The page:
Last night, the federal government executed Corey Johnson, despite compelling evidence that he was intellectually disabled and therefore ineligible for the death penalty. He was killed by lethal injection at 11:34 p.m. after the Supreme Court refused to allow him to present evidence that he has intellectual disability and denied a stay of execution to permit Mr. Johnson to recover from Covid-19.
In 2002, the Supreme Court in Atkins v. Virginia barred the execution of people with intellectual disability because they “do not act with the level of moral culpability that characterizes the most serious adult criminal conduct” and because “their disabilities in areas of reasoning, judgment, and control of their impulses [can] jeopardize the reliability and fairness of capital proceedings.”1 Atkins v. Virginia, 536 U.S. 304 (2002).
Federal law also bars the execution of people with intellectual disability.
But Mr. Johnson’s trial lawyer failed to present a mountain of evidence of intellectual disability that would have barred Mr. Johnson’s execution.
At age eight, Corey Johnson had the cognitive skills of a four- or five-year-old; he was held back in second grade for three years and placed in special education at age 10. By 13, he was placed in a residential center for children with special needs; at 16, he still needed a chaperone to take him to the bathroom because he would get lost on his way back to class.
In his early 20s, Mr. Johnson’s reading and writing abilities tested at a second-grade level. Multiple IQ tests, when properly scored, support a diagnosis of intellectual disability.
Over dissenting votes from Justices Sonia Sotomayor and Elena Kagan, the Supreme Court refused to delay Mr. Johnson’s execution despite the fact that no court had reviewed this evidence or addressed the merits of his claim under modern medical standards for evaluating intellectual disability.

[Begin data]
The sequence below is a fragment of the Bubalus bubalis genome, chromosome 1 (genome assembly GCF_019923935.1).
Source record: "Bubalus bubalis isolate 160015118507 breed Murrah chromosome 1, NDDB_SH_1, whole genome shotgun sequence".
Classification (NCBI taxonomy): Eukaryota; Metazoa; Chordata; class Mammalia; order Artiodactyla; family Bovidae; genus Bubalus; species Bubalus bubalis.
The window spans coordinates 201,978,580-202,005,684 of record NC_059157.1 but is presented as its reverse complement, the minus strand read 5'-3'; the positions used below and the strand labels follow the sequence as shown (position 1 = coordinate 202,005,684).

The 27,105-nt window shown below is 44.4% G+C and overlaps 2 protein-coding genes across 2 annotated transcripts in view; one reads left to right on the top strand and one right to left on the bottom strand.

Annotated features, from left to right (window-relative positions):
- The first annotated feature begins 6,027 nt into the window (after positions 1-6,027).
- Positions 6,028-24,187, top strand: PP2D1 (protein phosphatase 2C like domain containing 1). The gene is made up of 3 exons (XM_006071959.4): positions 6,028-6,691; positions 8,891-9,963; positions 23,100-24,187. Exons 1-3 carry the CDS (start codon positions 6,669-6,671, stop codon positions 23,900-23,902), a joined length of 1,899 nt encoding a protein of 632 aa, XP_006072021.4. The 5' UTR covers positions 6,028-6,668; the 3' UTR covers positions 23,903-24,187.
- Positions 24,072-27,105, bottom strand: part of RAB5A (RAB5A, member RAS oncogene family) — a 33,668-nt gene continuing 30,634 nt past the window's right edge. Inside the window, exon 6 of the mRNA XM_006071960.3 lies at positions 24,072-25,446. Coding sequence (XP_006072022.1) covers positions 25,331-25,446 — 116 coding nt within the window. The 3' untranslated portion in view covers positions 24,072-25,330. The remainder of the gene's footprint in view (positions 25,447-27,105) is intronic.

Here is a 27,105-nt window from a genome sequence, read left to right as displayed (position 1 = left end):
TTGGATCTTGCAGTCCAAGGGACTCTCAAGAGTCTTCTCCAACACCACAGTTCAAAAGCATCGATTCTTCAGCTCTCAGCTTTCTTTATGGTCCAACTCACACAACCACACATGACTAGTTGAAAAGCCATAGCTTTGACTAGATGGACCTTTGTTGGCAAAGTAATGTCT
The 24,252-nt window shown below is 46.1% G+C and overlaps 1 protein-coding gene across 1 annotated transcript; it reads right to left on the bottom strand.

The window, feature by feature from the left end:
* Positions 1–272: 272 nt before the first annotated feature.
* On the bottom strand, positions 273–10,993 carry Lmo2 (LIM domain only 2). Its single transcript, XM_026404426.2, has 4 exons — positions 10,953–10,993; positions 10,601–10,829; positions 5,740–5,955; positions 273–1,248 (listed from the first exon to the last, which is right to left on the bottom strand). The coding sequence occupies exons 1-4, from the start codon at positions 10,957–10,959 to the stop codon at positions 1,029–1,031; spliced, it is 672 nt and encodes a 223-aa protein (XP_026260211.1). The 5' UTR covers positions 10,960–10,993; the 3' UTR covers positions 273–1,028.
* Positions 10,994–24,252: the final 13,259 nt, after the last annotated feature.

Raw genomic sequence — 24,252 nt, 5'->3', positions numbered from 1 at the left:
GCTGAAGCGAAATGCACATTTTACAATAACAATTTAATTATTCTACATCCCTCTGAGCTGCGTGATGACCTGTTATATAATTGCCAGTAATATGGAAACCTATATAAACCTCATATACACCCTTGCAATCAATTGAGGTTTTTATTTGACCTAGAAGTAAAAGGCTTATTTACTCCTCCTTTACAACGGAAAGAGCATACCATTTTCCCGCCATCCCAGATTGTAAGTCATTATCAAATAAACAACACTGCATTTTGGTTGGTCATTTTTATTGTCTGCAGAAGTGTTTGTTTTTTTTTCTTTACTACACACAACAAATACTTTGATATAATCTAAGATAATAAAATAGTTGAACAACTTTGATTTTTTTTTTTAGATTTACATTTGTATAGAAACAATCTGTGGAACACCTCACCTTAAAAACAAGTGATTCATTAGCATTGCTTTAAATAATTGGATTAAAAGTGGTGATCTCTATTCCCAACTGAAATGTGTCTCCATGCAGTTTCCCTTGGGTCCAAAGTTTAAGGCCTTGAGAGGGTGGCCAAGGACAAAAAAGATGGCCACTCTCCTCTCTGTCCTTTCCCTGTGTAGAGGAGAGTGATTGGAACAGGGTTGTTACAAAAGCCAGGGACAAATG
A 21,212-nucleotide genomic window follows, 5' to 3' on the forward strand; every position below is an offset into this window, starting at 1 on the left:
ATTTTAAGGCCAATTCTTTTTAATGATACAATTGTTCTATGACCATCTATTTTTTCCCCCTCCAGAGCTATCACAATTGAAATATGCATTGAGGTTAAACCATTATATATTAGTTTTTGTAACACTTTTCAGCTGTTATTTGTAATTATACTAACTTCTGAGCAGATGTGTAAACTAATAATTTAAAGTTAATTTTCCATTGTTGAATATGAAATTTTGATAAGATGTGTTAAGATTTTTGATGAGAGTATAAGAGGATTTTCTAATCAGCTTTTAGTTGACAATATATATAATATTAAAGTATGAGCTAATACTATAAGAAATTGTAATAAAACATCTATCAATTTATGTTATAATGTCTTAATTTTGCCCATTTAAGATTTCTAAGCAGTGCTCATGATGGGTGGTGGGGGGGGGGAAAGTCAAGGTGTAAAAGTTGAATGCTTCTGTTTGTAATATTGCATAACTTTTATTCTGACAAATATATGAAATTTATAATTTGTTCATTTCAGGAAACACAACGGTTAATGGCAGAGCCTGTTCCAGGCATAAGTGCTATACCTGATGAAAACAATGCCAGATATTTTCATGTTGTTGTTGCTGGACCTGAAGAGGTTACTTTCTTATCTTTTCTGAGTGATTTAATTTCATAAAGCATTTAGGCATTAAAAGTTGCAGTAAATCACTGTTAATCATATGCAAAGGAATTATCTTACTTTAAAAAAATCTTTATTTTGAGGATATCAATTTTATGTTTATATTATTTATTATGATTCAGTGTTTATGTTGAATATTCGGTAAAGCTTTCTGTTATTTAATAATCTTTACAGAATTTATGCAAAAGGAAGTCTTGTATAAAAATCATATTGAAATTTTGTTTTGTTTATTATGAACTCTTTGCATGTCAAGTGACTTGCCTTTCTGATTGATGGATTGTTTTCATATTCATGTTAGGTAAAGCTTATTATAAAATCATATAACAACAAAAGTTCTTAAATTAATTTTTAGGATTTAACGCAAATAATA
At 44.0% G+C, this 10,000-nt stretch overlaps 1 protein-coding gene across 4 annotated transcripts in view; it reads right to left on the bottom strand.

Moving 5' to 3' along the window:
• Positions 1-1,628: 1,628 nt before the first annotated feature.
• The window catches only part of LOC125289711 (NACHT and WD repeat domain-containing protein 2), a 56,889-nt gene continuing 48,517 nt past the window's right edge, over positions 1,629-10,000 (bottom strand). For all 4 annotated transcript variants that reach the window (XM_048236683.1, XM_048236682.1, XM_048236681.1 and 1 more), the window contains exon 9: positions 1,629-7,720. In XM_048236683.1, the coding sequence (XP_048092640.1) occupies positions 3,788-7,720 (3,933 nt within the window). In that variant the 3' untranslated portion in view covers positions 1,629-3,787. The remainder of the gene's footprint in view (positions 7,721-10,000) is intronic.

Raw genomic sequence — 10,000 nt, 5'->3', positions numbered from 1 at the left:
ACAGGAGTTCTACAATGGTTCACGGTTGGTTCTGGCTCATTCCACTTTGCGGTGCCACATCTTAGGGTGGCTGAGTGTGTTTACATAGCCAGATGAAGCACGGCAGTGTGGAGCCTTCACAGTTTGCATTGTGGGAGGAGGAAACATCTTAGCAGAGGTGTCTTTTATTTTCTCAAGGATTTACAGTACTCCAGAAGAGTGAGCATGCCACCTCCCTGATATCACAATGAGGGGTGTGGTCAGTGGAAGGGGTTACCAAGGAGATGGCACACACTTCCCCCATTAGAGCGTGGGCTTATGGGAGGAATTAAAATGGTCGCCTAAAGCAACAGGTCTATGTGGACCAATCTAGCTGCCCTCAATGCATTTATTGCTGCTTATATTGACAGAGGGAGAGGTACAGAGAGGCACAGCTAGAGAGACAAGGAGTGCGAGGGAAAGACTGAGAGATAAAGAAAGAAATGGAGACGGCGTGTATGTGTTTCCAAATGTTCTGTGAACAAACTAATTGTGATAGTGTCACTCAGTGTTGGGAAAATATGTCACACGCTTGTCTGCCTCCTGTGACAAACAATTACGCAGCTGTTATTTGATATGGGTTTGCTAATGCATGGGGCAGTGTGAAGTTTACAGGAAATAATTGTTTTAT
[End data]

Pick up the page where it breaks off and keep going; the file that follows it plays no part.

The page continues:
The execution of Corey Johnson was the second this week and the 12th since the Trump administration resumed federal executions this summer after 17 years without a federal execution.
On Tuesday, the Supreme Court summarily vacated two stays of execution and allowed the U.S. government to execute Lisa Montgomery, the only woman on federal death row and the first woman executed by the federal government in nearly seven decades.
Four separate federal courts ordered that Ms. Montgomery’s execution be stayed to consider questions about her mental competency and whether the government had violated regulations, court orders, and federal law in setting her execution date. But the Supreme Court allowed her to be put to death without addressing the merits of any of the issues she raised.
Tonight, the Trump administration plans to execute Dustin Higgs. Like Corey Johnson, Mr. Higgs contracted Covid-19 after previous executions at the Terre Haute Correctional Complex led to coronavirus outbreaks at the prison. The lung damage caused by Covid-19 can exacerbate pulmonary edema, leading to an unconstitutionally torturous execution, but the Supreme Court denied Mr. Johnson’s request to delay his execution until his symptoms were resolved.
Mr. Higgs was sentenced to death in the killing of three women in a national park even though prosecutors acknowledged that another man shot the victims. The convicted shooter, Willis Mark Haynes, received a life sentence, and he wrote in a 2012 affidavit that, contrary to prosecutors’ assertions, Mr. Higgs did not order him to shoot the victims.
Mr. Higgs’s attorney told HuffPost that it was unjust for Mr. Higgs to get the death penalty when the shooter was sentenced to life, and pointed out that the government’s theory was based almost entirely on an unreliable witness who got a deal from prosecutors in exchange for his testimony.
“The basis for which Mr. Higgs is on death row has been dismantled. He was not the shooter. He didn’t kill anybody,” attorney Shawn Nolan said. “And he shouldn’t be executed.”
Update: Dustin Higgs was executed early Saturday morning after the Supreme Court vacated a stay and allowed the execution to proceed. Justices Stephen Breyer and Sonia Sotomayor dissented.